Fall is not the Time for Flowering

Why do trees or flowering shrubs like Forsythia or Lilac sometimes bloom a little in the fall? The reason is that they have an internal counting system to tell them when to bloom optimally. They want to bloom in spring and set seeds so their babies can go forth and multiply. The plant starts counting up cold units to tell it when it has had a winter. If you have enough cold days at the end of summer but the days are still warm enough to keep the plant growing, the “cold counter” may add up to enough chilling units to bloom.

This is also why we cannot plant apple trees in the tropics and expect them to do well. Some plants have a need for a chilling period. If they do not get a dormant cold period, they will not set flowers properly or flower at all. Most temperate zone fruit trees are like this as well as many ornamental flowering shrubs.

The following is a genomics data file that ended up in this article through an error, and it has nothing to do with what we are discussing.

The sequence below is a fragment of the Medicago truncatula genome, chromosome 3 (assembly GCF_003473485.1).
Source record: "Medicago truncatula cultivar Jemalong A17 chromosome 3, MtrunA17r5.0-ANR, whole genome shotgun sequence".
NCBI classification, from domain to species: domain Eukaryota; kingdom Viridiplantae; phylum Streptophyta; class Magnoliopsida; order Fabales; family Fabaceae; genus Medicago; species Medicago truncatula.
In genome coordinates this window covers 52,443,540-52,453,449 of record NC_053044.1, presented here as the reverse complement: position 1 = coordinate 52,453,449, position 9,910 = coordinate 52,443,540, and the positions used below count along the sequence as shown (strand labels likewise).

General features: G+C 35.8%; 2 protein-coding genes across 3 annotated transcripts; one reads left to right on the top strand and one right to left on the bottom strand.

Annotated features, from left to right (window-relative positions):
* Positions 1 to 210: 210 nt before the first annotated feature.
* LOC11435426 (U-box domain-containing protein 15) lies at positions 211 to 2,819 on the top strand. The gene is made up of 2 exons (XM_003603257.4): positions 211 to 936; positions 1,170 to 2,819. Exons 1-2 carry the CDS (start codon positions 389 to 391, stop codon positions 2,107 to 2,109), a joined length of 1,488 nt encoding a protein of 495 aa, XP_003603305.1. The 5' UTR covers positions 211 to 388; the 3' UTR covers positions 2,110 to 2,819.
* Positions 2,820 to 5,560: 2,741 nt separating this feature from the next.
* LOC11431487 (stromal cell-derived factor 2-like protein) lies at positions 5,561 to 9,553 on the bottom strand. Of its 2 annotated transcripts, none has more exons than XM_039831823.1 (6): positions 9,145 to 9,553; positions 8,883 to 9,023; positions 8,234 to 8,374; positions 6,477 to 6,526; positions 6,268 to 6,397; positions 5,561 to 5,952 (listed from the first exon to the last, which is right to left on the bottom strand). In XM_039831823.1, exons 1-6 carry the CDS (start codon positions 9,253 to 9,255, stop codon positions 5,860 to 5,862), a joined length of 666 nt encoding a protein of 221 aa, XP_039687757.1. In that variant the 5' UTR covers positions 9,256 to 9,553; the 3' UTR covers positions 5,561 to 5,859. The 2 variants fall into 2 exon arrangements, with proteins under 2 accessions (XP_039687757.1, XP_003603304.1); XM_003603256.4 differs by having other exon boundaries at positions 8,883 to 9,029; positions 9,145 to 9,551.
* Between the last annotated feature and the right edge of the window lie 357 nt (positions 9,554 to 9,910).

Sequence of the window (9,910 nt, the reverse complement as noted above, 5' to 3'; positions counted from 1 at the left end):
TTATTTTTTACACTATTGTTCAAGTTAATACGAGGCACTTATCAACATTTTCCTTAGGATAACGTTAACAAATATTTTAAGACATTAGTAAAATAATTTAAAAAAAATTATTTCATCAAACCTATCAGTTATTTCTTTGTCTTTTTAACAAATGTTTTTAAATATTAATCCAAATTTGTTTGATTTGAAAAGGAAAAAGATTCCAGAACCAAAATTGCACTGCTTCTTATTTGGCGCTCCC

Some tropical plants go through a necessary dormant period too. Since they grow were it is warm, these plants count the season of the year by the wet and dry cycles. They know there is an optimal time of the year when their seeds or fruits will be distributed best. This may depend on the weather or it may depend on when some animal is available to eat and spread their seeds. The typical model plant you may be familiar with is the Amaryllis. Sold in its dormant, resting stage as a dried bulb, you can plant it, add water, and it switches to its active growing and flowering stage. We all enjoy the spectacular flowering display.


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